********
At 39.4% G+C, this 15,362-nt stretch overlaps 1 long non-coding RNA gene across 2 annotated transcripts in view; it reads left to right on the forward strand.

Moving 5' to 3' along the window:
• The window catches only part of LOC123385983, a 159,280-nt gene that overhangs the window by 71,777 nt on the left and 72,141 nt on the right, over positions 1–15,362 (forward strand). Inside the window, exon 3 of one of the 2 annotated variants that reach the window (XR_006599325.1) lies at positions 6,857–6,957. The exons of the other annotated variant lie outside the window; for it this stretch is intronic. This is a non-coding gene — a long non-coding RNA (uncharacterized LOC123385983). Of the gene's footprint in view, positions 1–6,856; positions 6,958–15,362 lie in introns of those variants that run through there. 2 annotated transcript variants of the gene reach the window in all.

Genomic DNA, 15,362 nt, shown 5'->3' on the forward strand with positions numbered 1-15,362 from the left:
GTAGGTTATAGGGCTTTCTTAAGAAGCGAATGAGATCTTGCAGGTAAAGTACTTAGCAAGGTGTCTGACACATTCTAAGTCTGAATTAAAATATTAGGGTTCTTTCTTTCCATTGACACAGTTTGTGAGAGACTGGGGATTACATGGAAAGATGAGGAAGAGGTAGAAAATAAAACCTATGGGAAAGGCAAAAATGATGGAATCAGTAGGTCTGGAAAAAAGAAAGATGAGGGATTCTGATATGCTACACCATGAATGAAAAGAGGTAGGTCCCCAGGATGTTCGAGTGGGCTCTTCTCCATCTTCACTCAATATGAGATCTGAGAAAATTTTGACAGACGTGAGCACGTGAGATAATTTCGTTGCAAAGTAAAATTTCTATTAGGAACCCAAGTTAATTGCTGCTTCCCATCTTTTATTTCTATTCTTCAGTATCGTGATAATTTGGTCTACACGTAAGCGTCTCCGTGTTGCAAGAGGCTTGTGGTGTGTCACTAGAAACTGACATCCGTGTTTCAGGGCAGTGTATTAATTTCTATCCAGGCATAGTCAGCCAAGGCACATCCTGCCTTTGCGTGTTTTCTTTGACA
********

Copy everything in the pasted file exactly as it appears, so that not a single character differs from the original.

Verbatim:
At 39.4% G+C, this 15,362-nt stretch overlaps 1 long non-coding RNA gene across 2 annotated transcripts in view; it reads left to right on the forward strand.

Moving 5' to 3' along the window:
• The window catches only part of LOC123385983, a 159,280-nt gene that overhangs the window by 71,777 nt on the left and 72,141 nt on the right, over positions 1–15,362 (forward strand). Inside the window, exon 3 of one of the 2 annotated variants that reach the window (XR_006599325.1) lies at positions 6,857–6,957. The exons of the other annotated variant lie outside the window; for it this stretch is intronic. This is a non-coding gene — a long non-coding RNA (uncharacterized LOC123385983). Of the gene's footprint in view, positions 1–6,856; positions 6,958–15,362 lie in introns of those variants that run through there. 2 annotated transcript variants of the gene reach the window in all.

Genomic DNA, 15,362 nt, shown 5'->3' on the forward strand with positions numbered 1-15,362 from the left:
GTAGGTTATAGGGCTTTCTTAAGAAGCGAATGAGATCTTGCAGGTAAAGTACTTAGCAAGGTGTCTGACACATTCTAAGTCTGAATTAAAATATTAGGGTTCTTTCTTTCCATTGACACAGTTTGTGAGAGACTGGGGATTACATGGAAAGATGAGGAAGAGGTAGAAAATAAAACCTATGGGAAAGGCAAAAATGATGGAATCAGTAGGTCTGGAAAAAAGAAAGATGAGGGATTCTGATATGCTACACCATGAATGAAAAGAGGTAGGTCCCCAGGATGTTCGAGTGGGCTCTTCTCCATCTTCACTCAATATGAGATCTGAGAAAATTTTGACAGACGTGAGCACGTGAGATAATTTCGTTGCAAAGTAAAATTTCTATTAGGAACCCAAGTTAATTGCTGCTTCCCATCTTTTATTTCTATTCTTCAGTATCGTGATAATTTGGTCTACACGTAAGCGTCTCCGTGTTGCAAGAGGCTTGTGGTGTGTCACTAGAAACTGACATCCGTGTTTCAGGGCAGTGTATTAATTTCTATCCAGGCATAGTCAGCCAAGGCACATCCTGCCTTTGCGTGTTTTCTTTGACA